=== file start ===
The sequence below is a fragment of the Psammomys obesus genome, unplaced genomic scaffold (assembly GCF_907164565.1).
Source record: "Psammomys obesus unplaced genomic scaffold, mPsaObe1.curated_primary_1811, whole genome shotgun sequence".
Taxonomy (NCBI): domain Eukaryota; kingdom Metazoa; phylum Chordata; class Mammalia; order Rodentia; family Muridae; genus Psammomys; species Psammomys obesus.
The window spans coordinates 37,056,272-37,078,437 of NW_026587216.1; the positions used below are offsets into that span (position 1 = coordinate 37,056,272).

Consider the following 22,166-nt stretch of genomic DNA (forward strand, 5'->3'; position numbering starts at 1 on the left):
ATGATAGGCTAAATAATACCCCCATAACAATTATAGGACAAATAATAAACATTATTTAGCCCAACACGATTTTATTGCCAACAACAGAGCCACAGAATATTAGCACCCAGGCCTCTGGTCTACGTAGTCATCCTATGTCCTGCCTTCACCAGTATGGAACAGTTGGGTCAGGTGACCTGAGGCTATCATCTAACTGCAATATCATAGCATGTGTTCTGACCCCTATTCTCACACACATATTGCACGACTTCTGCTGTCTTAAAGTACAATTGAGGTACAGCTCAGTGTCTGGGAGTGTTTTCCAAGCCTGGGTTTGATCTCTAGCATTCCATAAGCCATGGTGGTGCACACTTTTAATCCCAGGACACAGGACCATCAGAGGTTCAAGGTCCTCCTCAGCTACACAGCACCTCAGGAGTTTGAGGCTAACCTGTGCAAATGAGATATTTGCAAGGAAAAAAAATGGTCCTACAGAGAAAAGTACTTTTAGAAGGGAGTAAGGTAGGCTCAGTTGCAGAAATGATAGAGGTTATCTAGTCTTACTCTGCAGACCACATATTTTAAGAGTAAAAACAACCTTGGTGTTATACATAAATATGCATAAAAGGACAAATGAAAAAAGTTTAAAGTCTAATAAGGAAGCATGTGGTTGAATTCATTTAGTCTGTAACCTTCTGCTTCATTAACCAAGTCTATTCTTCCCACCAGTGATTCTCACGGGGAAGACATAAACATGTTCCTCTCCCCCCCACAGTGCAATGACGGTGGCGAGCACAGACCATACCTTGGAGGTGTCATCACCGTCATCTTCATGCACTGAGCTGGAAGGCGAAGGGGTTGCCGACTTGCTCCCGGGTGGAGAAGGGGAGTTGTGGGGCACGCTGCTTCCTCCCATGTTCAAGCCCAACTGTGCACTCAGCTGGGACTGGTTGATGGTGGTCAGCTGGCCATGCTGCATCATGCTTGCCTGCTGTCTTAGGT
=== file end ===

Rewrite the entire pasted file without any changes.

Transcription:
The sequence below is a fragment of the Psammomys obesus genome, unplaced genomic scaffold (assembly GCF_907164565.1).
Source record: "Psammomys obesus unplaced genomic scaffold, mPsaObe1.curated_primary_1811, whole genome shotgun sequence".
Taxonomy (NCBI): domain Eukaryota; kingdom Metazoa; phylum Chordata; class Mammalia; order Rodentia; family Muridae; genus Psammomys; species Psammomys obesus.
The window spans coordinates 37,056,272-37,078,437 of NW_026587216.1; the positions used below are offsets into that span (position 1 = coordinate 37,056,272).

Consider the following 22,166-nt stretch of genomic DNA (forward strand, 5'->3'; position numbering starts at 1 on the left):
ATGATAGGCTAAATAATACCCCCATAACAATTATAGGACAAATAATAAACATTATTTAGCCCAACACGATTTTATTGCCAACAACAGAGCCACAGAATATTAGCACCCAGGCCTCTGGTCTACGTAGTCATCCTATGTCCTGCCTTCACCAGTATGGAACAGTTGGGTCAGGTGACCTGAGGCTATCATCTAACTGCAATATCATAGCATGTGTTCTGACCCCTATTCTCACACACATATTGCACGACTTCTGCTGTCTTAAAGTACAATTGAGGTACAGCTCAGTGTCTGGGAGTGTTTTCCAAGCCTGGGTTTGATCTCTAGCATTCCATAAGCCATGGTGGTGCACACTTTTAATCCCAGGACACAGGACCATCAGAGGTTCAAGGTCCTCCTCAGCTACACAGCACCTCAGGAGTTTGAGGCTAACCTGTGCAAATGAGATATTTGCAAGGAAAAAAAATGGTCCTACAGAGAAAAGTACTTTTAGAAGGGAGTAAGGTAGGCTCAGTTGCAGAAATGATAGAGGTTATCTAGTCTTACTCTGCAGACCACATATTTTAAGAGTAAAAACAACCTTGGTGTTATACATAAATATGCATAAAAGGACAAATGAAAAAAGTTTAAAGTCTAATAAGGAAGCATGTGGTTGAATTCATTTAGTCTGTAACCTTCTGCTTCATTAACCAAGTCTATTCTTCCCACCAGTGATTCTCACGGGGAAGACATAAACATGTTCCTCTCCCCCCCACAGTGCAATGACGGTGGCGAGCACAGACCATACCTTGGAGGTGTCATCACCGTCATCTTCATGCACTGAGCTGGAAGGCGAAGGGGTTGCCGACTTGCTCCCGGGTGGAGAAGGGGAGTTGTGGGGCACGCTGCTTCCTCCCATGTTCAAGCCCAACTGTGCACTCAGCTGGGACTGGTTGATGGTGGTCAGCTGGCCATGCTGCATCATGCTTGCCTGCTGTCTTAGGT